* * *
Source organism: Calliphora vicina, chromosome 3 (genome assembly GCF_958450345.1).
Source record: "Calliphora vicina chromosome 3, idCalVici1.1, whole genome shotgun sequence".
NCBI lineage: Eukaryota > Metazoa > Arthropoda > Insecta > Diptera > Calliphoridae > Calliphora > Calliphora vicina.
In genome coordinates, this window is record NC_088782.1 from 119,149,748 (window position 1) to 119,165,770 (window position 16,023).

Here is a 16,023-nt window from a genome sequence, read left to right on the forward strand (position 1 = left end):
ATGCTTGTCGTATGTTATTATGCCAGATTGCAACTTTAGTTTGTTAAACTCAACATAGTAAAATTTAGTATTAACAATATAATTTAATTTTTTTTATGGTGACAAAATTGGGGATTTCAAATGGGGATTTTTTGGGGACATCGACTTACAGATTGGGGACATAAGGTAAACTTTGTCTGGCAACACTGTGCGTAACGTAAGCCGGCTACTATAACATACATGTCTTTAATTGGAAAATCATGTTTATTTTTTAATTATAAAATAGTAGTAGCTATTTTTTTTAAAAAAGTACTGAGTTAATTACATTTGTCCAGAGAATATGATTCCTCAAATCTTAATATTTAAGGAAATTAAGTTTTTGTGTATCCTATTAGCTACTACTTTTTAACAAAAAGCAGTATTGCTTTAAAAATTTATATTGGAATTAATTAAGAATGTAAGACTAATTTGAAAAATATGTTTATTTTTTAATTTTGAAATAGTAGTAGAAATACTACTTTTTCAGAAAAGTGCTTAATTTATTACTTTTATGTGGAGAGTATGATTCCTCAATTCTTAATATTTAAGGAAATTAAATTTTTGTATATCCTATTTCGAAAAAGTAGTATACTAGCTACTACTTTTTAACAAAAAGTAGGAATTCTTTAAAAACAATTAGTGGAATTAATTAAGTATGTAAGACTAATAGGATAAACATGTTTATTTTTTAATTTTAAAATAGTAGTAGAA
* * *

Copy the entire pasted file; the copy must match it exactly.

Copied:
Source organism: Calliphora vicina, chromosome 3 (genome assembly GCF_958450345.1).
Source record: "Calliphora vicina chromosome 3, idCalVici1.1, whole genome shotgun sequence".
NCBI lineage: Eukaryota > Metazoa > Arthropoda > Insecta > Diptera > Calliphoridae > Calliphora > Calliphora vicina.
In genome coordinates, this window is record NC_088782.1 from 119,149,748 (window position 1) to 119,165,770 (window position 16,023).

Here is a 16,023-nt window from a genome sequence, read left to right on the forward strand (position 1 = left end):
ATGCTTGTCGTATGTTATTATGCCAGATTGCAACTTTAGTTTGTTAAACTCAACATAGTAAAATTTAGTATTAACAATATAATTTAATTTTTTTTATGGTGACAAAATTGGGGATTTCAAATGGGGATTTTTTGGGGACATCGACTTACAGATTGGGGACATAAGGTAAACTTTGTCTGGCAACACTGTGCGTAACGTAAGCCGGCTACTATAACATACATGTCTTTAATTGGAAAATCATGTTTATTTTTTAATTATAAAATAGTAGTAGCTATTTTTTTTAAAAAAGTACTGAGTTAATTACATTTGTCCAGAGAATATGATTCCTCAAATCTTAATATTTAAGGAAATTAAGTTTTTGTGTATCCTATTAGCTACTACTTTTTAACAAAAAGCAGTATTGCTTTAAAAATTTATATTGGAATTAATTAAGAATGTAAGACTAATTTGAAAAATATGTTTATTTTTTAATTTTGAAATAGTAGTAGAAATACTACTTTTTCAGAAAAGTGCTTAATTTATTACTTTTATGTGGAGAGTATGATTCCTCAATTCTTAATATTTAAGGAAATTAAATTTTTGTATATCCTATTTCGAAAAAGTAGTATACTAGCTACTACTTTTTAACAAAAAGTAGGAATTCTTTAAAAACAATTAGTGGAATTAATTAAGTATGTAAGACTAATAGGATAAACATGTTTATTTTTTAATTTTAAAATAGTAGTAGAA